00000050: a4ce d1d1 cad3 cad3 cecf d3ca d1d1 c6d3  ................
00000060: cfd3 c6d3 cfd3 caa2 d8a1 dd00 dd87 c6cd  ................
00000070: c4bf 99c2 d7bf 99d3 9c97 8dd6 9990 8ddf  ................
00000080: cece cad3 c6c8 d3ce cdce d3cc c9d3 cecd  ................
00000090: c9d3 cec6 ced3 ceca ccd3 cec6 cbd3 cdce  ................
000000a0: c9d3 cece ccc4 8f8d 9691 8bbf 99a4 ced1  ................
000000b0: d1ca d3ca d3ce cfd3 cad1 d1c6 d3cf d3c6  ................
000000c0: d3cf d3ca a27e                           .....~

In the second program, the quoted string (189 bytes long, delimited by tildes) is the entire first program except the final newline, only encoded by bitwise complementing each byte. The second program simply decodes the string by complementing each of the bytes, which the ~ operator does in perl. The program prints the decoded string followed by a newline (the say method adds a newline).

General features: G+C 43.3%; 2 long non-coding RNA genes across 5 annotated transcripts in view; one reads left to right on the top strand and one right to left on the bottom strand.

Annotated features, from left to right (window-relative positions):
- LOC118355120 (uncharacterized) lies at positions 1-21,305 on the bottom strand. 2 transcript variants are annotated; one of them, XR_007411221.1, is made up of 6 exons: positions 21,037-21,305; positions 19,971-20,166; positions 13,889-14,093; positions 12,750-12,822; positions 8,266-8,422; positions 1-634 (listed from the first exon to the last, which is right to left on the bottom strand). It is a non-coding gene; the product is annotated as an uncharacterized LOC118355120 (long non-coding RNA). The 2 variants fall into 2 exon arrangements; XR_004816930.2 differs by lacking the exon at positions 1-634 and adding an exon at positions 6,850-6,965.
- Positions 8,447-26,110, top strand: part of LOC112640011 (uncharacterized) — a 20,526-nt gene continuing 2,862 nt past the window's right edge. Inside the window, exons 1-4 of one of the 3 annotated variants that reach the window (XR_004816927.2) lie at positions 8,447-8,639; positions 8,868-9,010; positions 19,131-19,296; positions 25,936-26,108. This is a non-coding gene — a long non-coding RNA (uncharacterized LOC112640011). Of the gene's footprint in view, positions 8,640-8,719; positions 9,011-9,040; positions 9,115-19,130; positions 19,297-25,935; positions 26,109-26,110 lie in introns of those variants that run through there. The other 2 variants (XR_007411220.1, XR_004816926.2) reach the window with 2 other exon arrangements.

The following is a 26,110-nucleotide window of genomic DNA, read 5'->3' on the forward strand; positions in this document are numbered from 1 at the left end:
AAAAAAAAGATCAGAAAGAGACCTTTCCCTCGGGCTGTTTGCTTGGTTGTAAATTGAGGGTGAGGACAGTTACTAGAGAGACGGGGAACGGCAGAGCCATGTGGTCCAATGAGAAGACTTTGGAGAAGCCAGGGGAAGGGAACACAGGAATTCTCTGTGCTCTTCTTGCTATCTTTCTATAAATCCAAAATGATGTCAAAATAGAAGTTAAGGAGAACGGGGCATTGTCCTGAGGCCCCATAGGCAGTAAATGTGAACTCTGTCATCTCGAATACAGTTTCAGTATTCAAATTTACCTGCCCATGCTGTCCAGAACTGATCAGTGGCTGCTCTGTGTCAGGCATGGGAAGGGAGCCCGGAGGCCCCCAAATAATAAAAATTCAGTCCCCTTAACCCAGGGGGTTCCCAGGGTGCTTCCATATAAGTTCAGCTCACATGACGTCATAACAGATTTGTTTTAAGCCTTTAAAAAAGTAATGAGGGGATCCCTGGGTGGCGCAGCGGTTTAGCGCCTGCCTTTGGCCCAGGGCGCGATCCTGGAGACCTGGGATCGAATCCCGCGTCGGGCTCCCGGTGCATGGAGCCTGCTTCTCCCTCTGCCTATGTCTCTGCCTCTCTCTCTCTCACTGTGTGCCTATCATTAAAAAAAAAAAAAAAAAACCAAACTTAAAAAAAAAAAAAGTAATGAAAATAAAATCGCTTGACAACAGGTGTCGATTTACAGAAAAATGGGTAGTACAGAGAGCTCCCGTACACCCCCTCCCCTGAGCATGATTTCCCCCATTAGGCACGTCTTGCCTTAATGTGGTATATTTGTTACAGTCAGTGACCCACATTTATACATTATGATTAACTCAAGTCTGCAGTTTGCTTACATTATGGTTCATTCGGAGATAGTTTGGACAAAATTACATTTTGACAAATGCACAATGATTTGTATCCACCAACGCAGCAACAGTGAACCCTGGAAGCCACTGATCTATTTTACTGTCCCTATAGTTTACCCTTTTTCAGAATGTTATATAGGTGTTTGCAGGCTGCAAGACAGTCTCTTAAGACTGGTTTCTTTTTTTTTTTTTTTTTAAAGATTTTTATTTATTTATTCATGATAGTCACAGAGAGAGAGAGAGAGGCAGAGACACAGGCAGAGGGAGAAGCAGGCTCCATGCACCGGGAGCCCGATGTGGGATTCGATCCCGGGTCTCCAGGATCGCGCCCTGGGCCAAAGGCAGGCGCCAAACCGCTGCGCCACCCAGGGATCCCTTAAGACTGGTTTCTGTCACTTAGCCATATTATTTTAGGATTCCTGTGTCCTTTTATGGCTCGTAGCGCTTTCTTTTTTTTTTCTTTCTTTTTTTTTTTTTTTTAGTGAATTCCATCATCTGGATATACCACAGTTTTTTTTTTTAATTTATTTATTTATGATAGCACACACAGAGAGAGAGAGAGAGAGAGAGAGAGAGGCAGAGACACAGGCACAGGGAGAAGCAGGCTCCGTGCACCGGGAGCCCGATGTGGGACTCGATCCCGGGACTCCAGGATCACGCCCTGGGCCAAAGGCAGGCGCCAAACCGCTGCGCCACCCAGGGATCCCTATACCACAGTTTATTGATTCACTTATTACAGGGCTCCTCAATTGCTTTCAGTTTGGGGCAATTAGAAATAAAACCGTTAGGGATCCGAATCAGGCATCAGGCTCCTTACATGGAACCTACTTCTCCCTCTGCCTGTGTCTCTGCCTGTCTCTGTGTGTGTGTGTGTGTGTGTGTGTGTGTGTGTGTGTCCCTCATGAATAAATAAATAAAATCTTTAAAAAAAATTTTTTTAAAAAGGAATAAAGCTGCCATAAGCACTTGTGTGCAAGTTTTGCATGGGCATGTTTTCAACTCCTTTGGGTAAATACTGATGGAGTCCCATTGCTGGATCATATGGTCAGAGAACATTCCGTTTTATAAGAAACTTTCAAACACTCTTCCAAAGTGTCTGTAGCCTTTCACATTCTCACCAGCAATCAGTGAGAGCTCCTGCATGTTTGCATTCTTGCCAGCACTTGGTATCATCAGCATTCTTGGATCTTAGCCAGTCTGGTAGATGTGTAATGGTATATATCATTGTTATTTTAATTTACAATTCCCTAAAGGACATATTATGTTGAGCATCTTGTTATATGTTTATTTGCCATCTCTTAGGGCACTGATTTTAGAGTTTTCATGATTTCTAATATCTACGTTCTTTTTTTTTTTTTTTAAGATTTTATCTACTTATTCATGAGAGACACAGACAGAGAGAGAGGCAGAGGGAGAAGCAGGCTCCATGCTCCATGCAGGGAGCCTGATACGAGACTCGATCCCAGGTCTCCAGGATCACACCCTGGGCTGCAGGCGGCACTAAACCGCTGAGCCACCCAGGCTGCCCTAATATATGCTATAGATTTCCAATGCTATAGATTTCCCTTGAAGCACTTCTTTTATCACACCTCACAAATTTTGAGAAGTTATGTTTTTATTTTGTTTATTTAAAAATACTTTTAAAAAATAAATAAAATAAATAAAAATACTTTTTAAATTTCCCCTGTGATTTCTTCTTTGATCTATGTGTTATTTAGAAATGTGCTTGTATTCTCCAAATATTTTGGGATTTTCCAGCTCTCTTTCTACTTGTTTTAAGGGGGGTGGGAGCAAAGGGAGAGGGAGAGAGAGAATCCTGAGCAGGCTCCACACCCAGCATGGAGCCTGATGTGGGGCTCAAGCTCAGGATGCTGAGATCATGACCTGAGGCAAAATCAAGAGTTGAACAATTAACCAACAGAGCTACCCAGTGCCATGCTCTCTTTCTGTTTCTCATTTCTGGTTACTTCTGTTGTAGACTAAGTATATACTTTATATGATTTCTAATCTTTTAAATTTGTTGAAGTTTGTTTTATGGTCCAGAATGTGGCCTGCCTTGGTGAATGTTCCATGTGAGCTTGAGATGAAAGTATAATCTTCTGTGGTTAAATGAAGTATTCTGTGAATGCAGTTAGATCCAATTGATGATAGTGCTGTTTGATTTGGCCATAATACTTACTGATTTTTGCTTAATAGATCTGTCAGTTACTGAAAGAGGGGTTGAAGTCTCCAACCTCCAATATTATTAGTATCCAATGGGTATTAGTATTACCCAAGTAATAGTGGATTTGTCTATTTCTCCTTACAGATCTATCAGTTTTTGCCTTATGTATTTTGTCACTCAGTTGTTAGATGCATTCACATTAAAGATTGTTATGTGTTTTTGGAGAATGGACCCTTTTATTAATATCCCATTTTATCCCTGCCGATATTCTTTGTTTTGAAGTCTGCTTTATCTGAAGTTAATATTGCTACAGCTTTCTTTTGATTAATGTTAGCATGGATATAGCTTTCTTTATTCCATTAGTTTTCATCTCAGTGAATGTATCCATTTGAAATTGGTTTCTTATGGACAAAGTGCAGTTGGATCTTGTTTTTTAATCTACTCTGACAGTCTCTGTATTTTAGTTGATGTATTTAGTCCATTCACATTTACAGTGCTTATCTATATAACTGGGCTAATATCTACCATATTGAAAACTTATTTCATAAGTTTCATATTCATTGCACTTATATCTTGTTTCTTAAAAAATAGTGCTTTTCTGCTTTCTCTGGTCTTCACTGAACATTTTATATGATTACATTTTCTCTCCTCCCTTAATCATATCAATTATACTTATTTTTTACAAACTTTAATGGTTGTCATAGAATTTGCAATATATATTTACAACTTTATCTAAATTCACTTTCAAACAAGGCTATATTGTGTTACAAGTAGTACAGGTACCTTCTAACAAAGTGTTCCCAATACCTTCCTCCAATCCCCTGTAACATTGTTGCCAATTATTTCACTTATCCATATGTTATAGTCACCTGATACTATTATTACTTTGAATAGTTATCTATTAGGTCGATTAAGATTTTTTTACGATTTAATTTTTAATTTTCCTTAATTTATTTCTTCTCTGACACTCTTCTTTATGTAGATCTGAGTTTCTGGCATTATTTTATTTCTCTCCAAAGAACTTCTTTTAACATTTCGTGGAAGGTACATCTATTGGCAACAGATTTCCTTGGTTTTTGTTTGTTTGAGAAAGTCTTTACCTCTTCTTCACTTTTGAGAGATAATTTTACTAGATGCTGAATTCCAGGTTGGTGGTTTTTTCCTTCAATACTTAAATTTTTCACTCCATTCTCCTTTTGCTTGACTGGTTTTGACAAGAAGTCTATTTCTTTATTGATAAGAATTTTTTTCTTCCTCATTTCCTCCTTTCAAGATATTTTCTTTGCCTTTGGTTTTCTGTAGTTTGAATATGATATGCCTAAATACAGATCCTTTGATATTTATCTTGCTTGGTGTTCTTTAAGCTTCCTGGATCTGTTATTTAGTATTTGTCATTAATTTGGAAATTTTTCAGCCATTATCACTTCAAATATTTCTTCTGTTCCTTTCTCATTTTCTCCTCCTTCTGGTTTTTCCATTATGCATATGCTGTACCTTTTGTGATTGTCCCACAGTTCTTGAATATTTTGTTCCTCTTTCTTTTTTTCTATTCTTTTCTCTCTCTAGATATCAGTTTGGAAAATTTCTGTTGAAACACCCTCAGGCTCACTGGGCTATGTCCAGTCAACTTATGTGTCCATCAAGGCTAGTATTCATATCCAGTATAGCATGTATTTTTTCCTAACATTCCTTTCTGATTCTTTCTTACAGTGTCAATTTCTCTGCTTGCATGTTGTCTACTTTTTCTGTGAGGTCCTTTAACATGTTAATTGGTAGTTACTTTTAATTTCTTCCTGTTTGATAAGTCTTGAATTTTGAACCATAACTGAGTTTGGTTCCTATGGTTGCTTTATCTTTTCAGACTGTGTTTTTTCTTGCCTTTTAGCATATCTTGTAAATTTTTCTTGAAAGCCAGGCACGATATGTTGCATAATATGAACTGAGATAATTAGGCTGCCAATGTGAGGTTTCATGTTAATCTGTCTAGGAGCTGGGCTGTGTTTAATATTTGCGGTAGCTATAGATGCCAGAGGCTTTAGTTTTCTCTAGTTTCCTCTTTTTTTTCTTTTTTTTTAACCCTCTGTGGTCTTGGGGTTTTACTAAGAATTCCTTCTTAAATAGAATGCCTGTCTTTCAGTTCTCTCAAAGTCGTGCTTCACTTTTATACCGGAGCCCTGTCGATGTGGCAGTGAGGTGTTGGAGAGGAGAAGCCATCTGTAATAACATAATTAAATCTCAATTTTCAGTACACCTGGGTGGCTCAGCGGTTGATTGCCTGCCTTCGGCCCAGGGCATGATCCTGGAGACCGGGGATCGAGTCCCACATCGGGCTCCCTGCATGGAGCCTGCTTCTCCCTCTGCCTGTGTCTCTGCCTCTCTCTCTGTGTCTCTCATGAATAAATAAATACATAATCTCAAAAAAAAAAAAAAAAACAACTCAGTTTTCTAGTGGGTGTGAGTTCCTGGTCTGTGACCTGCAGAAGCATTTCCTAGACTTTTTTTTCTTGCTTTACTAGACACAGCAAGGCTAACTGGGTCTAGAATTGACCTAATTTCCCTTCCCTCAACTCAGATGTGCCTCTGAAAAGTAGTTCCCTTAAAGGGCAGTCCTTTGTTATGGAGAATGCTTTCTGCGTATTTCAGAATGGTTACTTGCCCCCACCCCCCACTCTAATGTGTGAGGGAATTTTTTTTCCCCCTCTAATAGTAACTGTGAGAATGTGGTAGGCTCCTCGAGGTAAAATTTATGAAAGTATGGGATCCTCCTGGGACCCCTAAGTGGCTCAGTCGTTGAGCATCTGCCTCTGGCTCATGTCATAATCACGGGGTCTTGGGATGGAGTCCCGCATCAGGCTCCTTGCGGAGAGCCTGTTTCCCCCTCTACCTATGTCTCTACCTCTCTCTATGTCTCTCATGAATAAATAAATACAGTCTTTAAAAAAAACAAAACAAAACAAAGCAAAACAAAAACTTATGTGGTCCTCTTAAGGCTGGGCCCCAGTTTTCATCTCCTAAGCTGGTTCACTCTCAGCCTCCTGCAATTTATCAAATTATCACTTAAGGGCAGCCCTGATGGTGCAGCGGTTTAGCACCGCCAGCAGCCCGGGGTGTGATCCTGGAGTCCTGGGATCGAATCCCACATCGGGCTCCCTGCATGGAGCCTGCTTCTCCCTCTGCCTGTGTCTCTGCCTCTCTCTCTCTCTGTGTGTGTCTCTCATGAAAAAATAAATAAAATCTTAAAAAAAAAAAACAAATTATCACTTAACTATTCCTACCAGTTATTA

In this construction, the decoder of the second program uses only six different ASCII characters, so the first program can be practically arbitrary, as long as it only contains ASCII characters and excludes those six characters. It's not hard to write any perl program without using those five characters. The actual quine logic is thus in the first program.

In the first program, the quine logic uses a 11 word long dictionary @f, and assembles the output from those words. The first words repeats most of the source code of the first program. The rest of the words are specific single characters. For example, word 5 is a tilde, which is the delimiter for the two string literal in the second program. The list of numbers between the brackets is the recipe for which words to print in what order. This is a pretty ordinary general construction method for quines, the only twist in this case is that the first dictionary words is printed with its bytes bitwise complemented.


Haskell, 306 + 624 = 930 bytes